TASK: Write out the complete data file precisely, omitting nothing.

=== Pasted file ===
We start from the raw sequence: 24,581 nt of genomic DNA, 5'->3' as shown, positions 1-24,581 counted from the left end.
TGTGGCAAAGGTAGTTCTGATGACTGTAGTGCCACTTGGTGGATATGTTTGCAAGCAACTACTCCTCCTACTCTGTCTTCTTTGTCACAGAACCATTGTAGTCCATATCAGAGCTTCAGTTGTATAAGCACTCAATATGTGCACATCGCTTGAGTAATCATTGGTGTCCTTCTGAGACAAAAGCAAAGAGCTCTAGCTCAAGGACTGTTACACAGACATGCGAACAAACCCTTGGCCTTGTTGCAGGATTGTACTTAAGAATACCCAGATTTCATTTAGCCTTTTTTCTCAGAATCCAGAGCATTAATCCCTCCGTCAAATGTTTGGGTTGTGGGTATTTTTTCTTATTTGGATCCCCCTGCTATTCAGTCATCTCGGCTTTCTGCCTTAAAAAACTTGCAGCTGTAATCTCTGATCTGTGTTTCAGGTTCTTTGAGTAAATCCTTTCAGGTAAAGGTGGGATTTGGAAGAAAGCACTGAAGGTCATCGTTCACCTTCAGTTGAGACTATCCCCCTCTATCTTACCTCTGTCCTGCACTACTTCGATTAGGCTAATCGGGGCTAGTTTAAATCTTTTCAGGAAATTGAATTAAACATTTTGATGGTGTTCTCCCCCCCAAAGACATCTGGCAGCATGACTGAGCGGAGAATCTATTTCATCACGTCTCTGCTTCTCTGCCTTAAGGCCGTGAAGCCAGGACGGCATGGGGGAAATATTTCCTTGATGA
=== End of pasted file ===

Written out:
We start from the raw sequence: 24,581 nt of genomic DNA, 5'->3' as shown, positions 1-24,581 counted from the left end.
TGTGGCAAAGGTAGTTCTGATGACTGTAGTGCCACTTGGTGGATATGTTTGCAAGCAACTACTCCTCCTACTCTGTCTTCTTTGTCACAGAACCATTGTAGTCCATATCAGAGCTTCAGTTGTATAAGCACTCAATATGTGCACATCGCTTGAGTAATCATTGGTGTCCTTCTGAGACAAAAGCAAAGAGCTCTAGCTCAAGGACTGTTACACAGACATGCGAACAAACCCTTGGCCTTGTTGCAGGATTGTACTTAAGAATACCCAGATTTCATTTAGCCTTTTTTCTCAGAATCCAGAGCATTAATCCCTCCGTCAAATGTTTGGGTTGTGGGTATTTTTTCTTATTTGGATCCCCCTGCTATTCAGTCATCTCGGCTTTCTGCCTTAAAAAACTTGCAGCTGTAATCTCTGATCTGTGTTTCAGGTTCTTTGAGTAAATCCTTTCAGGTAAAGGTGGGATTTGGAAGAAAGCACTGAAGGTCATCGTTCACCTTCAGTTGAGACTATCCCCCTCTATCTTACCTCTGTCCTGCACTACTTCGATTAGGCTAATCGGGGCTAGTTTAAATCTTTTCAGGAAATTGAATTAAACATTTTGATGGTGTTCTCCCCCCCAAAGACATCTGGCAGCATGACTGAGCGGAGAATCTATTTCATCACGTCTCTGCTTCTCTGCCTTAAGGCCGTGAAGCCAGGACGGCATGGGGGAAATATTTCCTTGATGA